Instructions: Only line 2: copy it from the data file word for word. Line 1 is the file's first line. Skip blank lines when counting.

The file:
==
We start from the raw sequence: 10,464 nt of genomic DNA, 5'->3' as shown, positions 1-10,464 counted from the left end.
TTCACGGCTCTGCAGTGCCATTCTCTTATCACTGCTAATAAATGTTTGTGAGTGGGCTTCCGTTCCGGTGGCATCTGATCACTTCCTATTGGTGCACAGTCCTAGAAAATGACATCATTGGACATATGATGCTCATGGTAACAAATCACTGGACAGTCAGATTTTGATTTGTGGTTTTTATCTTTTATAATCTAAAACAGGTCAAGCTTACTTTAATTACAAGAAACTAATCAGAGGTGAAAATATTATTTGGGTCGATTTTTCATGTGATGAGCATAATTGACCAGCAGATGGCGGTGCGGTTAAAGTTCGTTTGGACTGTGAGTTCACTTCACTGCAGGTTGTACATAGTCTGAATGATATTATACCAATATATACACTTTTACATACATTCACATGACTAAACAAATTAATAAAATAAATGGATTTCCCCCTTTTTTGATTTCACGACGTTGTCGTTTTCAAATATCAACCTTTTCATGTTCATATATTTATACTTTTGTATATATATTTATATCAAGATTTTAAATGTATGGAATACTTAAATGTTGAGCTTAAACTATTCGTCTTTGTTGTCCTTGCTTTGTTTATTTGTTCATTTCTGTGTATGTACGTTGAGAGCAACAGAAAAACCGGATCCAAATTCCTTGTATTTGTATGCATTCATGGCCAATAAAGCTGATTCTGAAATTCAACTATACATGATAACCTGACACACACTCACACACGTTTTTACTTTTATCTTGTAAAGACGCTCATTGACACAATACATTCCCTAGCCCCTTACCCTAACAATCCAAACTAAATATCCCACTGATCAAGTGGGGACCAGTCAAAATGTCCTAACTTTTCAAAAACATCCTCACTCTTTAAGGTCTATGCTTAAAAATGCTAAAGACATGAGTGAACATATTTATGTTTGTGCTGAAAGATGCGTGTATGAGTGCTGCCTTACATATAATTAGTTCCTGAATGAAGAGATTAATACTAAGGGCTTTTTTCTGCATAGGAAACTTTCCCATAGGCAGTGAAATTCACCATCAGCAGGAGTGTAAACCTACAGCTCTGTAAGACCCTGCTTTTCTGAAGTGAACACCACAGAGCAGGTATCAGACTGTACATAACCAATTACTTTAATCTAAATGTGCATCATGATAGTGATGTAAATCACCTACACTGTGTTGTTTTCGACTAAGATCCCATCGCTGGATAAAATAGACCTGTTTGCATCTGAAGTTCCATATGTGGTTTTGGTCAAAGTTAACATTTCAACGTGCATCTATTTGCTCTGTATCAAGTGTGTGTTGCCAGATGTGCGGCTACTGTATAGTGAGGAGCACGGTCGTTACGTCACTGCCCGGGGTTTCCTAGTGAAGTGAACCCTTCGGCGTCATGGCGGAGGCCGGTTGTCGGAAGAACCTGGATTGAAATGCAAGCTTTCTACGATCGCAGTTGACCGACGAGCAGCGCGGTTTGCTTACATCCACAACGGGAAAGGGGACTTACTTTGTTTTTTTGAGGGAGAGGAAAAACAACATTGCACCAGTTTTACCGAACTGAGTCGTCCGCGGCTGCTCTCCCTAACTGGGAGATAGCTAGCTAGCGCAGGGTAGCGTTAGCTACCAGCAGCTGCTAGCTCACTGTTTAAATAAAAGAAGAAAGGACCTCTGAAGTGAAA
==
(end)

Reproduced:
TTCACGGCTCTGCAGTGCCATTCTCTTATCACTGCTAATAAATGTTTGTGAGTGGGCTTCCGTTCCGGTGGCATCTGATCACTTCCTATTGGTGCACAGTCCTAGAAAATGACATCATTGGACATATGATGCTCATGGTAACAAATCACTGGACAGTCAGATTTTGATTTGTGGTTTTTATCTTTTATAATCTAAAACAGGTCAAGCTTACTTTAATTACAAGAAACTAATCAGAGGTGAAAATATTATTTGGGTCGATTTTTCATGTGATGAGCATAATTGACCAGCAGATGGCGGTGCGGTTAAAGTTCGTTTGGACTGTGAGTTCACTTCACTGCAGGTTGTACATAGTCTGAATGATATTATACCAATATATACACTTTTACATACATTCACATGACTAAACAAATTAATAAAATAAATGGATTTCCCCCTTTTTTGATTTCACGACGTTGTCGTTTTCAAATATCAACCTTTTCATGTTCATATATTTATACTTTTGTATATATATTTATATCAAGATTTTAAATGTATGGAATACTTAAATGTTGAGCTTAAACTATTCGTCTTTGTTGTCCTTGCTTTGTTTATTTGTTCATTTCTGTGTATGTACGTTGAGAGCAACAGAAAAACCGGATCCAAATTCCTTGTATTTGTATGCATTCATGGCCAATAAAGCTGATTCTGAAATTCAACTATACATGATAACCTGACACACACTCACACACGTTTTTACTTTTATCTTGTAAAGACGCTCATTGACACAATACATTCCCTAGCCCCTTACCCTAACAATCCAAACTAAATATCCCACTGATCAAGTGGGGACCAGTCAAAATGTCCTAACTTTTCAAAAACATCCTCACTCTTTAAGGTCTATGCTTAAAAATGCTAAAGACATGAGTGAACATATTTATGTTTGTGCTGAAAGATGCGTGTATGAGTGCTGCCTTACATATAATTAGTTCCTGAATGAAGAGATTAATACTAAGGGCTTTTTTCTGCATAGGAAACTTTCCCATAGGCAGTGAAATTCACCATCAGCAGGAGTGTAAACCTACAGCTCTGTAAGACCCTGCTTTTCTGAAGTGAACACCACAGAGCAGGTATCAGACTGTACATAACCAATTACTTTAATCTAAATGTGCATCATGATAGTGATGTAAATCACCTACACTGTGTTGTTTTCGACTAAGATCCCATCGCTGGATAAAATAGACCTGTTTGCATCTGAAGTTCCATATGTGGTTTTGGTCAAAGTTAACATTTCAACGTGCATCTATTTGCTCTGTATCAAGTGTGTGTTGCCAGATGTGCGGCTACTGTATAGTGAGGAGCACGGTCGTTACGTCACTGCCCGGGGTTTCCTAGTGAAGTGAACCCTTCGGCGTCATGGCGGAGGCCGGTTGTCGGAAGAACCTGGATTGAAATGCAAGCTTTCTACGATCGCAGTTGACCGACGAGCAGCGCGGTTTGCTTACATCCACAACGGGAAAGGGGACTTACTTTGTTTTTTTGAGGGAGAGGAAAAACAACATTGCACCAGTTTTACCGAACTGAGTCGTCCGCGGCTGCTCTCCCTAACTGGGAGATAGCTAGCTAGCGCAGGGTAGCGTTAGCTACCAGCAGCTGCTAGCTCACTGTTTAAATAAAAGAAGAAAGGACCTCTGAAGTGAAA